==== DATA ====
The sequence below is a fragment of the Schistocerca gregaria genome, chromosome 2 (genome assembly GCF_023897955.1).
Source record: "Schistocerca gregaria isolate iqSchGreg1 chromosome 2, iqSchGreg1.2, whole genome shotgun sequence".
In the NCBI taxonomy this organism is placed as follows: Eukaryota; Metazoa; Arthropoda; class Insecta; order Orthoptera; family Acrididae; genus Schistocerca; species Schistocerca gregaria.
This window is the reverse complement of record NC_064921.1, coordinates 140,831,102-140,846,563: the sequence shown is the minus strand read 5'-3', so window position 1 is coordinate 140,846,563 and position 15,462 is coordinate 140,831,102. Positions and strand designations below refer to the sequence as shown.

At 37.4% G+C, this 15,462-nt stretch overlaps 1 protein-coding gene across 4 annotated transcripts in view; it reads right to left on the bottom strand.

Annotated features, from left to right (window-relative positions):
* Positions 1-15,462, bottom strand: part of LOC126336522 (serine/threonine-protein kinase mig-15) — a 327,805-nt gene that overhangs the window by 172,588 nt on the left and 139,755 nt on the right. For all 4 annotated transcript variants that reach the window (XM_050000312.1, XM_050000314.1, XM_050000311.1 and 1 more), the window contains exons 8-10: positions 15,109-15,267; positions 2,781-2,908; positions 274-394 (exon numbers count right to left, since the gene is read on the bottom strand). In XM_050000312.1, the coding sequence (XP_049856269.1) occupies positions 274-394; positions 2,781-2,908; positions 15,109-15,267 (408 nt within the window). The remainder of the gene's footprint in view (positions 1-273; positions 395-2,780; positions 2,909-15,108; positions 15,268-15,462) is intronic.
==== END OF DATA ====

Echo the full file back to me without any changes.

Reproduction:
The sequence below is a fragment of the Schistocerca gregaria genome, chromosome 2 (genome assembly GCF_023897955.1).
Source record: "Schistocerca gregaria isolate iqSchGreg1 chromosome 2, iqSchGreg1.2, whole genome shotgun sequence".
In the NCBI taxonomy this organism is placed as follows: Eukaryota; Metazoa; Arthropoda; class Insecta; order Orthoptera; family Acrididae; genus Schistocerca; species Schistocerca gregaria.
This window is the reverse complement of record NC_064921.1, coordinates 140,831,102-140,846,563: the sequence shown is the minus strand read 5'-3', so window position 1 is coordinate 140,846,563 and position 15,462 is coordinate 140,831,102. Positions and strand designations below refer to the sequence as shown.

At 37.4% G+C, this 15,462-nt stretch overlaps 1 protein-coding gene across 4 annotated transcripts in view; it reads right to left on the bottom strand.

Annotated features, from left to right (window-relative positions):
* Positions 1-15,462, bottom strand: part of LOC126336522 (serine/threonine-protein kinase mig-15) — a 327,805-nt gene that overhangs the window by 172,588 nt on the left and 139,755 nt on the right. For all 4 annotated transcript variants that reach the window (XM_050000312.1, XM_050000314.1, XM_050000311.1 and 1 more), the window contains exons 8-10: positions 15,109-15,267; positions 2,781-2,908; positions 274-394 (exon numbers count right to left, since the gene is read on the bottom strand). In XM_050000312.1, the coding sequence (XP_049856269.1) occupies positions 274-394; positions 2,781-2,908; positions 15,109-15,267 (408 nt within the window). The remainder of the gene's footprint in view (positions 1-273; positions 395-2,780; positions 2,909-15,108; positions 15,268-15,462) is intronic.